Battling the brown tree snake in Guam
In the dense tropical forest, a slither of movement can just be made out in the glow of our head torches.
A snake is entwined in the undergrowth. It is about 1m long, mostly dull brown but with a vivid yellow underbelly.
We are face to face with Guam's "nemesis": the brown tree snake. And the forests here are dripping with them.
The US territory, in the western Pacific, is only 50km (30 miles) long and 10km wide, but it is packed with two million snakes.
This reptile arrived here only 60 years ago but has rapidly become one of the most successful invasive species ever.
Wildlife biologist James Stanford, from the US Geological Survey, says: "Our belief is that they came at the end of World War II.
"We've looked at their genetics and they are all extremely closely related, and it appears they came from the Island of Manus in Papua New Guinea."
He explains that military equipment used by the US in Papua New Guinea while the war raged in the Pacific was eventually sent back to Guam to be processed. A snake probably crept on to a ship or a plane destined for the island.
"And from that handful, or maybe even one already impregnated female, we now have a population that is unbelievable in scale," he says.
The snakes, which are mildly venomous, have caused many problems. They get everywhere, and people have even woken up with them in their beds.
The island's power system is regularly shorted out by snakes crawling on the lines. It is so frequent the locals now call power cuts "brown outs".
But the biggest impact has been on the wildlife - it has been decimated. The forests here are eerily quiet. Now the only place where the Guam's native birds, such as the koko, can be seen on the island are in cages in a captive breeding centre.
"The brown tree snake has had a devastating impact. Ten out of 12 native forest bird species disappeared in 30 years," says Cheryl Calaustro from Guam's Department of Agriculture.
"The birds here evolved without predators. They were quite naive. And when the snake arrived on Guam it ate eggs, juveniles, adults. Whole generations disappeared."
Toxic mouse bombs
But the snakes did not stop there.
Dr Stanford explains: "We thought it would be limited: 'OK, if it wipes out the birds, it will decline.' It wasn't the case. It just switched what it was feeding on - rodents, lizards, small mammals - across the board."
Now the locals are fighting back. And they are unleashing some unusual weapons in their war against the snake.
One effort has involved air-dropping mice that have been laced with poison and fitted with parachutes out of helicopters. It provides a deadly dinner for any unsuspecting snakes below.
"Right now we are using acetaminophen (paracetamol). It commonly used as a pain reliever and fever reducer in humans, but it is 100% lethal to all brown tree snakes," explains Dan Vice of the US Department of Agriculture.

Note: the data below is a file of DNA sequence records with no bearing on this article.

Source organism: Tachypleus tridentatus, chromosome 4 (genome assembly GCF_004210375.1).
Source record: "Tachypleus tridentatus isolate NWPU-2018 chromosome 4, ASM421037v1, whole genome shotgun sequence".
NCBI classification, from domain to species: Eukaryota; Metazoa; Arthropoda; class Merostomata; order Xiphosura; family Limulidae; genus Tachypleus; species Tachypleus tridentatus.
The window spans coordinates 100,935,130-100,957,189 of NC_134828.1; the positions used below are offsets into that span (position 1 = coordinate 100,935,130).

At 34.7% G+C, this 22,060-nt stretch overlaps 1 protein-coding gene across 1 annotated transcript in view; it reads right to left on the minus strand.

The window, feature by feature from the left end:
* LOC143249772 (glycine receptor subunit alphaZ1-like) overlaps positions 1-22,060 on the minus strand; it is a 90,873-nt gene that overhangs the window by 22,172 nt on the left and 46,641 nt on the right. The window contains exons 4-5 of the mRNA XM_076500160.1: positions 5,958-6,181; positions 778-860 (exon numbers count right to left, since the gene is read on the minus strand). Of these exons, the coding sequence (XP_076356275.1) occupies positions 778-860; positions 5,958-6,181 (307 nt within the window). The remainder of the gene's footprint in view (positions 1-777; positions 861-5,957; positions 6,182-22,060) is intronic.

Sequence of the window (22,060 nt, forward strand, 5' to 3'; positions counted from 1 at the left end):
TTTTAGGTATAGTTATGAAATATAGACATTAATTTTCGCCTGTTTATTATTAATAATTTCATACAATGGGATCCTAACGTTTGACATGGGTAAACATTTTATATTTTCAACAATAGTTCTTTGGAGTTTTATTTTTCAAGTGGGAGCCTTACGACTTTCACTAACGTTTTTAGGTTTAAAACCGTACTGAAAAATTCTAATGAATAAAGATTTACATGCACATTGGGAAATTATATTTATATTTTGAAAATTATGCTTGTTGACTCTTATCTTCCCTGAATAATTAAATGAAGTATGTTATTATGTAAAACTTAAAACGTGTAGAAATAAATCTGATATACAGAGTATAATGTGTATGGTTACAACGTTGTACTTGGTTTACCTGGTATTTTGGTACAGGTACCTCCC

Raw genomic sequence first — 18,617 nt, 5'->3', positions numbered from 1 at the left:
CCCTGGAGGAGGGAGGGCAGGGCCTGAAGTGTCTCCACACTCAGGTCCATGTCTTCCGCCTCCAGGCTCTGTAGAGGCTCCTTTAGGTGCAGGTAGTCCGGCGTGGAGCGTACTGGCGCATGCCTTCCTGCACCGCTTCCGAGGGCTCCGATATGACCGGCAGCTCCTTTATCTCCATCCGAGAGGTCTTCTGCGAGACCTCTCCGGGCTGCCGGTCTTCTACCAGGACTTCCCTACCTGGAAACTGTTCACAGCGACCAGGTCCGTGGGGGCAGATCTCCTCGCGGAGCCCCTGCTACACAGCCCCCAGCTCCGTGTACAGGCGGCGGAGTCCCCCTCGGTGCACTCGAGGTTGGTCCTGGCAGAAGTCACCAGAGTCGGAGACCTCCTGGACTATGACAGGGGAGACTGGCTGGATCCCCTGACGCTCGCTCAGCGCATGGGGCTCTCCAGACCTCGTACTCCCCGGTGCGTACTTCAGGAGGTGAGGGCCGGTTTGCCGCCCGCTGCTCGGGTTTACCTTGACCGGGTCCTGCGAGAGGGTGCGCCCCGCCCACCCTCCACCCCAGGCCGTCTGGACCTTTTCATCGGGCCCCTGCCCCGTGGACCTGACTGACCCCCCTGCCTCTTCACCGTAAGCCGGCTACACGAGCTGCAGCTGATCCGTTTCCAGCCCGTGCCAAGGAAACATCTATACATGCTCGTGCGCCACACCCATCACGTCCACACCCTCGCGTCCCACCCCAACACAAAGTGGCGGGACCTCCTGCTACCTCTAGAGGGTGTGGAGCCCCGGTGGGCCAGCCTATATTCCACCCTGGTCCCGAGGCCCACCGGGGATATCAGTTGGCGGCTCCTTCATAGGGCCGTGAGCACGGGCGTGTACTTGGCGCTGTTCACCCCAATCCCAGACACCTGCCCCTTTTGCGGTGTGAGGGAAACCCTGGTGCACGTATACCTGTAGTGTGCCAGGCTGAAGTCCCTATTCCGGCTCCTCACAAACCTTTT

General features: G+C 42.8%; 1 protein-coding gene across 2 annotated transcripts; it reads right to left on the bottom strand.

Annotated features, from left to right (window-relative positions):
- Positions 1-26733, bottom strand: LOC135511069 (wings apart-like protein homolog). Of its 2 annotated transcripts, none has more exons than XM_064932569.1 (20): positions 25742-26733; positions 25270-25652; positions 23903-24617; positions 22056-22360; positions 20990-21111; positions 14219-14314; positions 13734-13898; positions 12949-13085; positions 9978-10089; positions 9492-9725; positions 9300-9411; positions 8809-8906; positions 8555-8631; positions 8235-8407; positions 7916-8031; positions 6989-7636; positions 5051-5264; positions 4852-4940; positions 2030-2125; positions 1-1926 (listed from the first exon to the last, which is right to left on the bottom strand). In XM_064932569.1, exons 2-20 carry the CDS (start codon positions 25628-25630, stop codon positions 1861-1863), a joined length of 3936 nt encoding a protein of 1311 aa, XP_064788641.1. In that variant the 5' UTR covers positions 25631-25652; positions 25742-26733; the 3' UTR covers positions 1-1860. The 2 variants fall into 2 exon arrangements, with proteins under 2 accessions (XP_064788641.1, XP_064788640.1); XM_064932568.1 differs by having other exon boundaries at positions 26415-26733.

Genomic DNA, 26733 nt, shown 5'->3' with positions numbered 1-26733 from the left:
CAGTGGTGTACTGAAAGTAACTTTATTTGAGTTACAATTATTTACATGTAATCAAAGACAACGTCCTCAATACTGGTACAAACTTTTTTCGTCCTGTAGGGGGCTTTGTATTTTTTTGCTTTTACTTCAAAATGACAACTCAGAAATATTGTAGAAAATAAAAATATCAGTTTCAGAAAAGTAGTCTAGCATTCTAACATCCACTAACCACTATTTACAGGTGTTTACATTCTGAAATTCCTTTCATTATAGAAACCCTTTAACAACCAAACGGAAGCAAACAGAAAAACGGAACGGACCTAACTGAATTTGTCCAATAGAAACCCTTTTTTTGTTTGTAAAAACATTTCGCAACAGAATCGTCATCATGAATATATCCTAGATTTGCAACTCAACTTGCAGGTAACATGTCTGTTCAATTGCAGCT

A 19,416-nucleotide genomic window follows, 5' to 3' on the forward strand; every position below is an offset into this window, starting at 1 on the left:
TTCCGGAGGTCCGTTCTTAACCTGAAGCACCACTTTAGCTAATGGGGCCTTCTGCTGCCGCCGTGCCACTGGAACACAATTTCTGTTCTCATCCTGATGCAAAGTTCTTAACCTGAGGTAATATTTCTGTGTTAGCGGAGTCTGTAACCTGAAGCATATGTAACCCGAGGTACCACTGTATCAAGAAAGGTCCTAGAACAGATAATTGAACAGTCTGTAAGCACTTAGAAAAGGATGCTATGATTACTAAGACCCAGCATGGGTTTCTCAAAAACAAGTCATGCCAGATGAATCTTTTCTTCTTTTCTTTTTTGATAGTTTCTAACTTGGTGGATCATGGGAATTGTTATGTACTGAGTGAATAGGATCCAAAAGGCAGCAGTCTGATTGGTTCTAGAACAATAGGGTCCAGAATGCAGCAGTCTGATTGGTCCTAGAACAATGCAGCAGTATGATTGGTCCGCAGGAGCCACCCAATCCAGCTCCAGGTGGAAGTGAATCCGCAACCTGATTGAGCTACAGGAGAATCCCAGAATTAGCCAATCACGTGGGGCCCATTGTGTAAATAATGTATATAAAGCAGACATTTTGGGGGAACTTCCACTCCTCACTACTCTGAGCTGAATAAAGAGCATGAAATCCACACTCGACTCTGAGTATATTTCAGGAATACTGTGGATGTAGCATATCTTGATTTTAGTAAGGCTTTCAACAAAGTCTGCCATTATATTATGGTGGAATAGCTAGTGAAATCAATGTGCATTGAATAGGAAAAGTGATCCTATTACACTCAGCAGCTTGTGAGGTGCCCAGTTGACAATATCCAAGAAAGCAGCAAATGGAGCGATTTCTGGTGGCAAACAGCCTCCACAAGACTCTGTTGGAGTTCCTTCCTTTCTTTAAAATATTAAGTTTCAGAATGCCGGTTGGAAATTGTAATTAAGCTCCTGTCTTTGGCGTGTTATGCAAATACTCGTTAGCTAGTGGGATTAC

"If they eat that dead mouse containing acetaminophen, they will die."
But this is a battle on two fronts. Not only is the US government trying to clear the snakes, it is also trying to prevent the problem being passed to anyone else.
And to do this, it has enlisted the help of some small dogs.
Snakes on a plane
In a busy cargo depot close to the airport, Elmo the Jack Russell, kitted out in a smart, green uniform, is sniffing box upon box of goods waiting for export.
He is on the hunt for any unwanted stowaways.
As he catches wind of an unusual scent, he begins to scrabble, alerting the government inspector to the presence of a snake - and is rewarded with a treat.
A small army of dogs check every single item of cargo before it leaves Guam.
"It is a monumental project. We're working 24 hours a day, seven days a week," says Mr Vice.
"Cargo doesn't stop, the airport doesn't shut down, so we have to be there to make sure the cargo going on the airplane has indeed been snake inspected."
Letting the snakes on a plane could have devastating consequences.
Mr Vice says: "Economics researchers have tried to apply the impact of snakes to Hawaii. They found it could cost $400m or more if the snake became established.
"The impacts are running across all kinds of parts of the economy. It includes healthcare for humans because the snakes bite people, damage to the power system, lost revenue associated with declines in tourism and ecotourism."
However, with so many snakes on the island, controlling the problem is an uphill battle.
And today, Guam serves as an example to the world of what happens when an invasive species takes hold.
The worry is that it may be too late to clear the infestation, but Mr Vice says this should not stop the islanders from trying.
"Our long-term goal is to eradicate the snake," he says.
"The problems here are so profound we don't want to let them go anywhere else, and the only way to achieve that is to get rid of them completely."